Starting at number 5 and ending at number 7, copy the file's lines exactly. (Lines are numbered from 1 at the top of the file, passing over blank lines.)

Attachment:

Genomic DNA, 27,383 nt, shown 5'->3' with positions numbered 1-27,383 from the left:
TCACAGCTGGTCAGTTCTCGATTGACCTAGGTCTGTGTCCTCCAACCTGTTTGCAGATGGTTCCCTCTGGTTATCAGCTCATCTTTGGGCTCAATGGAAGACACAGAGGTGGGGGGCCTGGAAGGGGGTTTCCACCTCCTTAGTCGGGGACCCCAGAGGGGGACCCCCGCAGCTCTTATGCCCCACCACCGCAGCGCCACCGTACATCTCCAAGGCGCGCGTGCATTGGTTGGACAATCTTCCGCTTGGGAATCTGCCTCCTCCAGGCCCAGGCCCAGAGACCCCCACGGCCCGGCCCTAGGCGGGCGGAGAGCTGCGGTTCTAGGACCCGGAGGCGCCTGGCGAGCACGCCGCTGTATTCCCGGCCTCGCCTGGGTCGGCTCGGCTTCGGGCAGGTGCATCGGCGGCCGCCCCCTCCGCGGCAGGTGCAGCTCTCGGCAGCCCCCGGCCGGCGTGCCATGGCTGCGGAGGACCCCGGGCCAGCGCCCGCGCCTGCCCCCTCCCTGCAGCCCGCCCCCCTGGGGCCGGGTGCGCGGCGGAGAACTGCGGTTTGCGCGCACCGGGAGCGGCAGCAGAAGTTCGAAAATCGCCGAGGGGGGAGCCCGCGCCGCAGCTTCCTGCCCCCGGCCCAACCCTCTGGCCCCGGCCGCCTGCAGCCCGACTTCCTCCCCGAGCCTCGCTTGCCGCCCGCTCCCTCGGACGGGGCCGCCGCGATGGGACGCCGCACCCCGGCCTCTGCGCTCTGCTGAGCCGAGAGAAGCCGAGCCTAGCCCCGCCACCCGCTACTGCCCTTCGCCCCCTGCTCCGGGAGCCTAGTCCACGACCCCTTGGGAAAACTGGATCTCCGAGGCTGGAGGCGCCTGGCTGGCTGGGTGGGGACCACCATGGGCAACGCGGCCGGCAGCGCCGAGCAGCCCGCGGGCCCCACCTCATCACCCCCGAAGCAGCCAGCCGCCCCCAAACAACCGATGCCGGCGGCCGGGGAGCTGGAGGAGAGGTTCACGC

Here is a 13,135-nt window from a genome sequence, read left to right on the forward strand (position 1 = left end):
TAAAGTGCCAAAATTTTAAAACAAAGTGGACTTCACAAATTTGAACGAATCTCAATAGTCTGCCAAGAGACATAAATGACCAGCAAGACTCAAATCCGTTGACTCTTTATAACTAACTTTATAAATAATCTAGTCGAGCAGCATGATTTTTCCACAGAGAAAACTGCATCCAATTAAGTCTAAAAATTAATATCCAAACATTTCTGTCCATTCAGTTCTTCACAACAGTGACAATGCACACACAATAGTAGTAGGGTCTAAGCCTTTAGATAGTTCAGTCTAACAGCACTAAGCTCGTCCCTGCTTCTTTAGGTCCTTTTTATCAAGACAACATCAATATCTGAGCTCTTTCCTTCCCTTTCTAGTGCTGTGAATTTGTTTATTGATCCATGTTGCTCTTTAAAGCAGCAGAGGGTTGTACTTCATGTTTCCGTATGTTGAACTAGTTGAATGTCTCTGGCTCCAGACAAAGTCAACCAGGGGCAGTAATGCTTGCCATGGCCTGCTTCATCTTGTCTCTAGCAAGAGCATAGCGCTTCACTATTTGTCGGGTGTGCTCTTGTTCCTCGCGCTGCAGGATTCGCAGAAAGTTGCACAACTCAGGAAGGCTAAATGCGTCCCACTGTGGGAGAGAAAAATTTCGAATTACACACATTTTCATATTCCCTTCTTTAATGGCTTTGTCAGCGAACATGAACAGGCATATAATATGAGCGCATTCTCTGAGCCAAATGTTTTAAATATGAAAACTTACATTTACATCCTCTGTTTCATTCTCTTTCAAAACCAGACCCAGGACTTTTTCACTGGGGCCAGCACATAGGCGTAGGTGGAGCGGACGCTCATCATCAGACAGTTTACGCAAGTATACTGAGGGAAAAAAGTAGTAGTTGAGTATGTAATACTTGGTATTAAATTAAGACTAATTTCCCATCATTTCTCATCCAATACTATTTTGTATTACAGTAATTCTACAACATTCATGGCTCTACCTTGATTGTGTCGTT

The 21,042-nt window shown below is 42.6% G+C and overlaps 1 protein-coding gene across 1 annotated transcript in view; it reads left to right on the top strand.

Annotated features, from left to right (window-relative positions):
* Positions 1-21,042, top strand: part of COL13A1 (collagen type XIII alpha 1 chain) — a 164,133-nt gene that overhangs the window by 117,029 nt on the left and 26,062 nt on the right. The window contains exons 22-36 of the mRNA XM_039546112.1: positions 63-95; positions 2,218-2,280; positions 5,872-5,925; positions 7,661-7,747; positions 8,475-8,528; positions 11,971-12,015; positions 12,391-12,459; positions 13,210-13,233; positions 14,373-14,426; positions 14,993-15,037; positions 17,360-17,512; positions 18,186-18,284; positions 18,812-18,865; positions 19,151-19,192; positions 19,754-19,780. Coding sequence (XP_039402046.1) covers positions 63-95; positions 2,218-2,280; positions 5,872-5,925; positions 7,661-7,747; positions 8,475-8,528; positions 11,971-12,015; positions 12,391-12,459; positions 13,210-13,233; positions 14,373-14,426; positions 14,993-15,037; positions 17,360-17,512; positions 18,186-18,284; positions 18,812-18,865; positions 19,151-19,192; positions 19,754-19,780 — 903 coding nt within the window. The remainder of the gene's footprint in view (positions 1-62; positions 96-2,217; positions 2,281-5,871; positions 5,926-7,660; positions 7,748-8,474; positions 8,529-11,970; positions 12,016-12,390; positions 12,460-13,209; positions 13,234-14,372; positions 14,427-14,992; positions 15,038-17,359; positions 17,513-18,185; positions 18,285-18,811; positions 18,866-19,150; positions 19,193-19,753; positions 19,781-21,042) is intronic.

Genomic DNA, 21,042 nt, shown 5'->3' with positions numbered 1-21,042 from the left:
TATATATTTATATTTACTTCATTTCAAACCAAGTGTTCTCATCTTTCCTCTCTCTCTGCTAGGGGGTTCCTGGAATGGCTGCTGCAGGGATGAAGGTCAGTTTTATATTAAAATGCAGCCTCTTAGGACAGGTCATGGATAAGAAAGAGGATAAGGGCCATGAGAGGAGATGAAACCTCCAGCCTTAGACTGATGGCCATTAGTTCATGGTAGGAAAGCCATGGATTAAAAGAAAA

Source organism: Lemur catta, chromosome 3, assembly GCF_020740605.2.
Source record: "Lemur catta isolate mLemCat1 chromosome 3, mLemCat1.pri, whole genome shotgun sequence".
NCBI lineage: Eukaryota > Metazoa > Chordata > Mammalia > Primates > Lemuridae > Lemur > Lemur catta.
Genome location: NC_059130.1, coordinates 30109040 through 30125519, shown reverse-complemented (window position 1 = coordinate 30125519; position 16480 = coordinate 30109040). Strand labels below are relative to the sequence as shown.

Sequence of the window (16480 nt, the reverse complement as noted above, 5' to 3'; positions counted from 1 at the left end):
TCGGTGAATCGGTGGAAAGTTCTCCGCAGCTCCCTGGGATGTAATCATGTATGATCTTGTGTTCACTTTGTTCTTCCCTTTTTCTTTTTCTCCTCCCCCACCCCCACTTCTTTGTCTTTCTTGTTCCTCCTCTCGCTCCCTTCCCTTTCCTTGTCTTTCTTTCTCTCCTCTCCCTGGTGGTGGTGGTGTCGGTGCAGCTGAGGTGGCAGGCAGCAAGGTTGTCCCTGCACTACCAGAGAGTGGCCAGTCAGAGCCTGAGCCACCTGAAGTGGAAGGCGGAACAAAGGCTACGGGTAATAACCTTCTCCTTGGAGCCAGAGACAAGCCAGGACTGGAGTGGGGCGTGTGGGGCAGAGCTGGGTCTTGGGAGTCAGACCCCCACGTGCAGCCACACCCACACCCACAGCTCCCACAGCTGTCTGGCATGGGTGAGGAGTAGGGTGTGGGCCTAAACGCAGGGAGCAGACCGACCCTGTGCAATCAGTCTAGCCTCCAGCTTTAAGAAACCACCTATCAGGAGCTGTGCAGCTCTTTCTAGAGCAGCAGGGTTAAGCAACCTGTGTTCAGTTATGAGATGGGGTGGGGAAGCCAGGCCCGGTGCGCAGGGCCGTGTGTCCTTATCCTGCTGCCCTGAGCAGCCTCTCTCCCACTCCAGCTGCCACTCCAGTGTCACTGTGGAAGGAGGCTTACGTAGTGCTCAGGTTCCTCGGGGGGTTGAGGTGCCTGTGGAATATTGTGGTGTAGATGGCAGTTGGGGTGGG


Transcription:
The 21,042-nt window shown below is 42.6% G+C and overlaps 1 protein-coding gene across 1 annotated transcript in view; it reads left to right on the top strand.

Annotated features, from left to right (window-relative positions):
* Positions 1-21,042, top strand: part of COL13A1 (collagen type XIII alpha 1 chain) — a 164,133-nt gene that overhangs the window by 117,029 nt on the left and 26,062 nt on the right. The window contains exons 22-36 of the mRNA XM_039546112.1: positions 63-95; positions 2,218-2,280; positions 5,872-5,925; positions 7,661-7,747; positions 8,475-8,528; positions 11,971-12,015; positions 12,391-12,459; positions 13,210-13,233; positions 14,373-14,426; positions 14,993-15,037; positions 17,360-17,512; positions 18,186-18,284; positions 18,812-18,865; positions 19,151-19,192; positions 19,754-19,780. Coding sequence (XP_039402046.1) covers positions 63-95; positions 2,218-2,280; positions 5,872-5,925; positions 7,661-7,747; positions 8,475-8,528; positions 11,971-12,015; positions 12,391-12,459; positions 13,210-13,233; positions 14,373-14,426; positions 14,993-15,037; positions 17,360-17,512; positions 18,186-18,284; positions 18,812-18,865; positions 19,151-19,192; positions 19,754-19,780 — 903 coding nt within the window. The remainder of the gene's footprint in view (positions 1-62; positions 96-2,217; positions 2,281-5,871; positions 5,926-7,660; positions 7,748-8,474; positions 8,529-11,970; positions 12,016-12,390; positions 12,460-13,209; positions 13,234-14,372; positions 14,427-14,992; positions 15,038-17,359; positions 17,513-18,185; positions 18,285-18,811; positions 18,866-19,150; positions 19,193-19,753; positions 19,781-21,042) is intronic.